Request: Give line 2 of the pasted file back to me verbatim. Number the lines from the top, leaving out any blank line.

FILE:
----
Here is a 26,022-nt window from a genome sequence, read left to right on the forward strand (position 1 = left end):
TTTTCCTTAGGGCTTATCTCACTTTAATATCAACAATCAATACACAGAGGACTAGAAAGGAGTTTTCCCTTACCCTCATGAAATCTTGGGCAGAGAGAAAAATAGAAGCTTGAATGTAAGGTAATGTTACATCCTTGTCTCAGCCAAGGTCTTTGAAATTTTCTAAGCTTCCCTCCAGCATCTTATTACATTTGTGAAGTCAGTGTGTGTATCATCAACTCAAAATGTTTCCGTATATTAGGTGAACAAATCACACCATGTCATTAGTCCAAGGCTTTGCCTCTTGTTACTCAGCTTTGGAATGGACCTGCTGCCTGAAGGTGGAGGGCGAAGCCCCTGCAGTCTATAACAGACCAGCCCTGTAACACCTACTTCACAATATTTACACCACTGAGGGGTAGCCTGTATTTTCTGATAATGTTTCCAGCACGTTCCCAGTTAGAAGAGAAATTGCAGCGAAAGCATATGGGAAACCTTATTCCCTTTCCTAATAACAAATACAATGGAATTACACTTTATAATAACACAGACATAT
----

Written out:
TTTTCCTTAGGGCTTATCTCACTTTAATATCAACAATCAATACACAGAGGACTAGAAAGGAGTTTTCCCTTACCCTCATGAAATCTTGGGCAGAGAGAAAAATAGAAGCTTGAATGTAAGGTAATGTTACATCCTTGTCTCAGCCAAGGTCTTTGAAATTTTCTAAGCTTCCCTCCAGCATCTTATTACATTTGTGAAGTCAGTGTGTGTATCATCAACTCAAAATGTTTCCGTATATTAGGTGAACAAATCACACCATGTCATTAGTCCAAGGCTTTGCCTCTTGTTACTCAGCTTTGGAATGGACCTGCTGCCTGAAGGTGGAGGGCGAAGCCCCTGCAGTCTATAACAGACCAGCCCTGTAACACCTACTTCACAATATTTACACCACTGAGGGGTAGCCTGTATTTTCTGATAATGTTTCCAGCACGTTCCCAGTTAGAAGAGAAATTGCAGCGAAAGCATATGGGAAACCTTATTCCCTTTCCTAATAACAAATACAATGGAATTACACTTTATAATAACACAGACATAT